“So much for the play,” Andrew says. “What about the mine? Do we go in?”
“Definitely,” Peter agrees. “As John said, the reason there’s nothing strange about the transportation is probably because the crystal the Master uses never leaves the mine. I suggest we take a camcorder down there tonight and see what we can find.” Going off track a little he adds, “I’ve been doing some research about Pretorius. A German composer called Praetorius lived between 1571 and 1621 in the district of Bavaria, which I think we are all familiar with. Most of his renown came from the syntagma musicum, which is a great source of interest when researching music of that time. For whatever purpose. The name, however, comes from ancient Rome, as I think someone mention. He was the lawgiver. Praetorium means high guard, the personal guard of the emperor. Since these Ylids have been with us through history, it seems very likely that they were part of the roman empire as well. Perhaps the Master was a Praetor, or the Praetor? Not that it helps or anything.” He blows out a long breath. “It’s the crystals that really worry me What is he using them for? Have you noted that the masks for all the parts of the play have eyes made of crystal? Don t you think we should make some replicas or something, sneak in again and replace those crystals?”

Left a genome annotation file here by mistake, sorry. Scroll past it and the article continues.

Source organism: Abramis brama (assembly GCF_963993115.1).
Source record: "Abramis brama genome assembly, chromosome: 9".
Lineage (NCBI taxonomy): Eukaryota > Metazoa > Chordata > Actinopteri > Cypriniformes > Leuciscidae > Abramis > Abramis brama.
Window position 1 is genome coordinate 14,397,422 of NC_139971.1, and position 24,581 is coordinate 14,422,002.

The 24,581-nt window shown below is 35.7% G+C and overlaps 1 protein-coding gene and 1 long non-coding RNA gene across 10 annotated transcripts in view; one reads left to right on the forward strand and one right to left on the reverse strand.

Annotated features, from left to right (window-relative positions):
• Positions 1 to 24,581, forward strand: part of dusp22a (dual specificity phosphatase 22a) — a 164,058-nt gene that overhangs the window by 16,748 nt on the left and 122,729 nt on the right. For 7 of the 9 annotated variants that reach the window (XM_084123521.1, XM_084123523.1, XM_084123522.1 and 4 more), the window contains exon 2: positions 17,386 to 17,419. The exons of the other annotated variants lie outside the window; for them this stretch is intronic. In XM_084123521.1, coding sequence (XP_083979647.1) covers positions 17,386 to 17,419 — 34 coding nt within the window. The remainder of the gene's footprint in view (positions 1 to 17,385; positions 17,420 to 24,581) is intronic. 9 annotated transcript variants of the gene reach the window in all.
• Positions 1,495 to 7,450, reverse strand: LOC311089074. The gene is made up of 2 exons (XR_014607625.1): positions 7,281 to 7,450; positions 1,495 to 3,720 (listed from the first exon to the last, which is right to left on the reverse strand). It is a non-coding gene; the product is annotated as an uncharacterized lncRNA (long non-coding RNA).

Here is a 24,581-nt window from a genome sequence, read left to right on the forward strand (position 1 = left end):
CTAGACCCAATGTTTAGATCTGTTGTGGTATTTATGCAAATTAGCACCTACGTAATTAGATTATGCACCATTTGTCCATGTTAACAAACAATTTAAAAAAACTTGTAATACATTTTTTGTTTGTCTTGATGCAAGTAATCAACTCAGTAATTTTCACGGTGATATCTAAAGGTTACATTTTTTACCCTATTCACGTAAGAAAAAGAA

“The mines may be just where the Master gets the crystal for the costume eyepieces,” Matt points out. “The Mexican Ylids use crystal skulls to somehow focus ‘belief energy’, and I reckon that’s what the Master’s gonna do with the Galahad myth.” He shrugs. “Anyway,; I’ll get hold of SITU and get them to go with Andrew’s idea, the gas leak. At the very least, that’ll give Breit something else to worry about tomorrow.”
“And we’ll take a look at the mines tonight,” Peter finishes.